Background The degree of consensus between a physician and patient after a discussion of advanced directives has not been examined. The purpose of this study was to explore levels of agreement following an inpatient discussion of a patient's preferences for resuscitation.
Methods We conducted semistructured open-ended interviews with resident physicians and hospitalized patients and/or a family member following a discussion of advanced directives. We asked patients and surrogate decision makers their decision about attempted resuscitation. Both physicians and patient/surrogates were asked to describe the discussion they had about preferences for resuscitation. We asked how the resident interpreted the decision, whether they perceived that the patient/surrogate understood the issue, and whether the physician felt that the patient's or surrogate's decision was reasonable. The patient's medical record was reviewed for physician documentation and orders reflecting an advanced directive. Transcribed interviews were analyzed via grounded theory, a method for identifying themes in qualitative interviews. Thematic coding used ATLAS.ti qualitative data management software.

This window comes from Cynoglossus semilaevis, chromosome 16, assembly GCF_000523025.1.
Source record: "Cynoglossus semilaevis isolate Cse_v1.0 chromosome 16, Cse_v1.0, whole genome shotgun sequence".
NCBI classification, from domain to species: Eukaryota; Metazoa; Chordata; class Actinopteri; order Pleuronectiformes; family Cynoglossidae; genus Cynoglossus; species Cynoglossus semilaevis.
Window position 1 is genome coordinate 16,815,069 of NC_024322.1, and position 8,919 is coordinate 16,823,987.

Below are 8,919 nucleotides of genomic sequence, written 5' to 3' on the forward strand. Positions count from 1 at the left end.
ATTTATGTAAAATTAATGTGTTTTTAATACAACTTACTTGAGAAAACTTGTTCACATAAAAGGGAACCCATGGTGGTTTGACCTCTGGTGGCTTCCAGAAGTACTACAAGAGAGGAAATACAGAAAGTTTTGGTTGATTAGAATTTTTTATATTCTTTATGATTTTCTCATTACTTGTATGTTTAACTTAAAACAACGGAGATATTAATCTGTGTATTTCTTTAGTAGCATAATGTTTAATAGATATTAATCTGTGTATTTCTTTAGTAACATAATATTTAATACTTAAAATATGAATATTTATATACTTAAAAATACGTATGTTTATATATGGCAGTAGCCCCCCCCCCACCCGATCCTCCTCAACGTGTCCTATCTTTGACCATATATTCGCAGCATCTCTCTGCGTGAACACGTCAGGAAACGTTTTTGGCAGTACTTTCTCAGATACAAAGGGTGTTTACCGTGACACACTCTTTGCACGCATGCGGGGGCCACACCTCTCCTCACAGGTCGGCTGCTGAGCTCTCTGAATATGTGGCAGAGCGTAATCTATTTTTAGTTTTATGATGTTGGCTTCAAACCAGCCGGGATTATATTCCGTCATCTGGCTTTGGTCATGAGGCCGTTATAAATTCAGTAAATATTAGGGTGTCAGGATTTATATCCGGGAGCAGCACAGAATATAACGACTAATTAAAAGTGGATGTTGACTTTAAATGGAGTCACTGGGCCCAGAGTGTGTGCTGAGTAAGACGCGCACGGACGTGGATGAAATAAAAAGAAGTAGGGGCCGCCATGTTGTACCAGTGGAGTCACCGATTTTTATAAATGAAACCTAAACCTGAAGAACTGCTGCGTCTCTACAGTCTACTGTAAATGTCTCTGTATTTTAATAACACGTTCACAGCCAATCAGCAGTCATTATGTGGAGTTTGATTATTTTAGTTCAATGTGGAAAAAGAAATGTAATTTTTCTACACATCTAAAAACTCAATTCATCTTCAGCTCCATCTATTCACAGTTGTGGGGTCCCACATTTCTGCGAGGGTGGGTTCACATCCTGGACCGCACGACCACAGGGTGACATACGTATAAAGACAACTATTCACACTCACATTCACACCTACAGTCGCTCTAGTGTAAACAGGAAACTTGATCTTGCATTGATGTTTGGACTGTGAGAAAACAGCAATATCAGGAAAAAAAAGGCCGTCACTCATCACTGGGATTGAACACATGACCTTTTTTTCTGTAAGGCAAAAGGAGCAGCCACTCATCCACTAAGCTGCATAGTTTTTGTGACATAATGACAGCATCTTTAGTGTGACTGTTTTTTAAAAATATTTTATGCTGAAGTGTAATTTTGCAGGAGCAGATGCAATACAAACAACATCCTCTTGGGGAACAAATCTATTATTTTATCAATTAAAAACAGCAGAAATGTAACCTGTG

Results Forty-eight interviews with 24 physician and patient/surrogate dyads were included in the analysis-14 with patients alone, 5 with a patient and family member, and 5 with a surrogate decision maker. Analysis of the interviews revealed that 11 of 24 dyads included some degree of discordance between the participants. This manifested in several ways. Two patients did not recall speaking with anyone about this topic. In four cases, the preferences the patient stated during the interview differed from the physician's interpretation or were not reflected accurately in the medical record. Five cases featured the physician questioning the decision of the patient or surrogate decision maker. Six physicians felt that the patient or surrogate had difficulty understanding the discussion, which potentially impacted their decision making. Three patients and surrogates admitted their inability to adequately comprehend this exchange. Following a discussion of advanced directives, there were varied levels of agreement between the participants. Differences were noted in the perceived outcome of the discussion as well as the physician's belief that the decision was not in the patient's best interest or based on an inaccurate understanding. These findings highlight the importance of improved education on communication skills, especially about end-of-life decision making.